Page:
Also, having spent quite a bit of time on the drag strip, my opinion on what can be considered really fast accelleration, has definitely been skewed. 0-100 kph in 3 seconds is fun, especially if the car keeps pulling, love the 812 in this regard. But doing 0-100 kph in 1.8-1.5 seconds, or even less, just gives the term holeshot a completely new definition.
So to answer your question, do we really need more? Yes, some of us do, and lots of it
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Actually we're talking horsepower. Torque is merely a component (along with rpm) of horsepower. Torque without rpm gets you nothing. Rpm without torque gets you nothing. Torque with rpm gets you horsepower, and that's what matters. The 458 and 488 both make peak torque under 4500 rpm. In fact, the 458 has a very flat torque curve very near its peak from about 3500 rpm all the way to 6500 rpm. In a race, you can stay at nearly peak torque the entire time just by shifting at 6500 rpm. You will lose.
The reason sports cars have gone from 4 to 5 to 6 to 7 speed gearboxes is not because of broad, flat torque curves. It is because it keeps the car near the top of the (typically peaky) power curve. That means the car accelerates faster.
There is an iron-clad rule of physics: To calculate the maximum acceleration of any car, you use peak horsepower, not peak torque.
Yes cars with a broad high torque curve feel "powerful" at lower rpm. But that's because they are making more power there! It is power that dictates acceleration AND top speed.
Teslas make a lot of low rpm torque, which translates to more low rpm power.
Yes, power = torque times angular velocity (read rpm)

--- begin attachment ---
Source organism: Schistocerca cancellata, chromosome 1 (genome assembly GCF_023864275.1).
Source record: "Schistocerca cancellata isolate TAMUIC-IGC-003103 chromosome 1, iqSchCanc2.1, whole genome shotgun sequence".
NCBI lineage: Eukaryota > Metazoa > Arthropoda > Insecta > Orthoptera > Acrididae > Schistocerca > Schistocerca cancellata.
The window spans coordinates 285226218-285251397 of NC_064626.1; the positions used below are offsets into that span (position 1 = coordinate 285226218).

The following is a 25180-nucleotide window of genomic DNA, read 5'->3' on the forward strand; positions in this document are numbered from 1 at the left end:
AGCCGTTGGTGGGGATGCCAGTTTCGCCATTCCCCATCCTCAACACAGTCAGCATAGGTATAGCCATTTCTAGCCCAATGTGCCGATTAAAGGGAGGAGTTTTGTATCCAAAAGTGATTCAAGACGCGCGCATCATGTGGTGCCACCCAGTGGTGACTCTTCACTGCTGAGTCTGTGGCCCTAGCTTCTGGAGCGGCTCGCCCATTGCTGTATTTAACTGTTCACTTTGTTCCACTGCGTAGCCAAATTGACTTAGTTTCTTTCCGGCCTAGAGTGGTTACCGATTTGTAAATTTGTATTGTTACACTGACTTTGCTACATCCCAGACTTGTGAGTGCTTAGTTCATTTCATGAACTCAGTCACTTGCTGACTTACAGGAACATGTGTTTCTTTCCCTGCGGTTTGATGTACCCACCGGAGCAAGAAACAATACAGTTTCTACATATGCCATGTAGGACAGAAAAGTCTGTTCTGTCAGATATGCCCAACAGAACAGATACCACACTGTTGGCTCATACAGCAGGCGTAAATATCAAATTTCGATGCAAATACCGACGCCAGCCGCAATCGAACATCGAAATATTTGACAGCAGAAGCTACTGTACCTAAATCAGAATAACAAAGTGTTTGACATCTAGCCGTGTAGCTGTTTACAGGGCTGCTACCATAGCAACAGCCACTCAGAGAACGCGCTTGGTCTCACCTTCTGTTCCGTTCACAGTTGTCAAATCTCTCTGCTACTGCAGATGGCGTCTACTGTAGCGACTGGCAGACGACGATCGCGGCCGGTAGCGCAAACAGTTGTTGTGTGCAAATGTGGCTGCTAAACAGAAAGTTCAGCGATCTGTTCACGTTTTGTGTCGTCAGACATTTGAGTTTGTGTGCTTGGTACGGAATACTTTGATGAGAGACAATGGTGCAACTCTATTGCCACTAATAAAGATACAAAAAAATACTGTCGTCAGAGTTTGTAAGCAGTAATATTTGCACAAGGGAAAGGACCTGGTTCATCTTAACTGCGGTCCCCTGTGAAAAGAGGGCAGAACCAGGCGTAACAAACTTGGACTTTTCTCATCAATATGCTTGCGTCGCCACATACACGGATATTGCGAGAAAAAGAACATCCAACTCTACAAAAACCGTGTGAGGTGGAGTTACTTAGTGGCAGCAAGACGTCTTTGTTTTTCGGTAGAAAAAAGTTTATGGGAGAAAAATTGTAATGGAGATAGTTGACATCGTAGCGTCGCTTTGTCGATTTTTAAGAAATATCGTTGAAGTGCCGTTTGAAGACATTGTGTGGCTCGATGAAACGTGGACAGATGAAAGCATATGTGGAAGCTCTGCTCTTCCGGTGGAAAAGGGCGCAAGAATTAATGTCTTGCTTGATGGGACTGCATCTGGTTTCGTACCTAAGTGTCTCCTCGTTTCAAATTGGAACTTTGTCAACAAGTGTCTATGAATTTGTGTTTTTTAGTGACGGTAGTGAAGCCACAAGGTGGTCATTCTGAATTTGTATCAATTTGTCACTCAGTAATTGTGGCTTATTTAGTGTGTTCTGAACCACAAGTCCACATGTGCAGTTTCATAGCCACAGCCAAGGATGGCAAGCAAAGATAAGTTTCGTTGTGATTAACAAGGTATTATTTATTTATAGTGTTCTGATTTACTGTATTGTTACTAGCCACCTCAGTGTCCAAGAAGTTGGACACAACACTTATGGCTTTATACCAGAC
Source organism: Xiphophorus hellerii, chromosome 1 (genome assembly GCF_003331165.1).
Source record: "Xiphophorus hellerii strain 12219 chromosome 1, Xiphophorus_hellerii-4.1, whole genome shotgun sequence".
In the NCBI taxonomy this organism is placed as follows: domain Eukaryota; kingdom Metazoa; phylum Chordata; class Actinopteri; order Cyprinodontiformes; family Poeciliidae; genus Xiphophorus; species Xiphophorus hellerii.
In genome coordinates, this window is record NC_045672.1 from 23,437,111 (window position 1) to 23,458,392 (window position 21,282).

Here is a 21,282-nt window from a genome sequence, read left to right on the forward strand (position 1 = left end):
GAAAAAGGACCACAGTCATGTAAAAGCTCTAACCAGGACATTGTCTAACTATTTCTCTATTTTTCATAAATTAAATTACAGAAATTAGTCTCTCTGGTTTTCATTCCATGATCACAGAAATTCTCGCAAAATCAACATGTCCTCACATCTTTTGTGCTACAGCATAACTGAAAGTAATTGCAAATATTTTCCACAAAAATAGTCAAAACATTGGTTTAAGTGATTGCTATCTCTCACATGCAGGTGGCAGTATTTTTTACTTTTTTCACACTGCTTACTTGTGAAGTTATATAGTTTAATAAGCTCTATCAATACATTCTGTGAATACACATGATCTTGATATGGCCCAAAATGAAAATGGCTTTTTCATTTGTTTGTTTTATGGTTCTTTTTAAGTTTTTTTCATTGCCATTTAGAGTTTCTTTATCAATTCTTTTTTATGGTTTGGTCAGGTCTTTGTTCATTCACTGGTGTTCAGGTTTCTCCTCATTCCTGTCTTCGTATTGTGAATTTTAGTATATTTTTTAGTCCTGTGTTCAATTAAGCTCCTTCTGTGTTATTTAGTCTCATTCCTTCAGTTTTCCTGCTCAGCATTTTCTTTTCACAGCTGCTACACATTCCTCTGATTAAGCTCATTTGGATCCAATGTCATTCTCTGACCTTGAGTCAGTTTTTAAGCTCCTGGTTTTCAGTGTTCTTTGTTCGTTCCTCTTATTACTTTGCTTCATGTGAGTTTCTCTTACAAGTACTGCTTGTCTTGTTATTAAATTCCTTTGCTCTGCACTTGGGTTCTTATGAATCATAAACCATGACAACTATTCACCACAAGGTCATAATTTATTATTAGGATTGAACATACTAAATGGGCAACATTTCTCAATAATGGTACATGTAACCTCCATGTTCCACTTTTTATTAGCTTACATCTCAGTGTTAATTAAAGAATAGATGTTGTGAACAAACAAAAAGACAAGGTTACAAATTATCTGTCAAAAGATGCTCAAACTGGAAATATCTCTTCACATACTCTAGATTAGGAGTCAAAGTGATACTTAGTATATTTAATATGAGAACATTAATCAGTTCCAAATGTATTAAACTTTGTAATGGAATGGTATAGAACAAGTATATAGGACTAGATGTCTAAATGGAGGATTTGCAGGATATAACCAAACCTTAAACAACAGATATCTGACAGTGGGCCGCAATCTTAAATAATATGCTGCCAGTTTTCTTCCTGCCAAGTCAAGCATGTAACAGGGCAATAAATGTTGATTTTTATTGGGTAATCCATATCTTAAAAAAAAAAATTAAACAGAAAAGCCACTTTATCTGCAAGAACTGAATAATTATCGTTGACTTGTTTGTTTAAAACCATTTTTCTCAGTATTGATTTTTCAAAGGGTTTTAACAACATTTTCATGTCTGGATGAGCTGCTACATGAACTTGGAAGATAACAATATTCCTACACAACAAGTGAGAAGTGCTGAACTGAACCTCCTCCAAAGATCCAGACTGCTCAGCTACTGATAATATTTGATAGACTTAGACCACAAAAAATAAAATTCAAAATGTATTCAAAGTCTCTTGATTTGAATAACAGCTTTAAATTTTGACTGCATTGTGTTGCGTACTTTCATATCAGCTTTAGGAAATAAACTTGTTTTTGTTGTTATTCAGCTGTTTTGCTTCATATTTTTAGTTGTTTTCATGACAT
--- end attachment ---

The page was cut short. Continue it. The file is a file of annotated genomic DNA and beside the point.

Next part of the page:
In order to settle this quasi physics discussion in the setting of turbo vs NA engine and how one feels the power of the car, we must talk about the gearing! Gearing in any car control the torque by the RPM, and thus the power overall, per the equation above.
So for those who complains about feeling lack of so called power in a NA car, what is the gear you are in at what RPM under what condition?
Actually to push the argument even further, it does rely significantly on the driver's expertise to bring the best of a car under different driving conditions with different gears the driver choose to be in. Until then, simply saying a turbo car is more fun than a NA car is overly simplified. But of course for general public, that is okay, but we are not general public right? We know what makes NA engine fun as car enthusiasist, it's not just about how much your back is pressed against the seat. For that, I would pick a Tesla p100d.
Back to price parity of 458 and 488. I do venture to say that if it weren't for the tightening regulation, Ferrari would very likely stay NA as long as they could. Why?
one is clearly much quicker and I don’t care.
Right. I know the difference between horsepower and torque. You need to remember that rpm with no torque gets as little work done as torque without rpm. Torque is 'work" and hp is that amount of work over a set amount of time and revolutions.
Trust me, when a car accelerates, you feel torque being applied. If a car accellerates from 100 to 160 kph from say 5000 rpm to 8000 rpm using 300 ft.tq, then it takes x sec to reach 160. If you then add 150 ft.lb. it will take less time as more force is being applied per revolution.
Hp is just a name of a measuring unit of ft.lb x rpm / 5252, nothing more.
What we feel is torque, because torque is the force applied.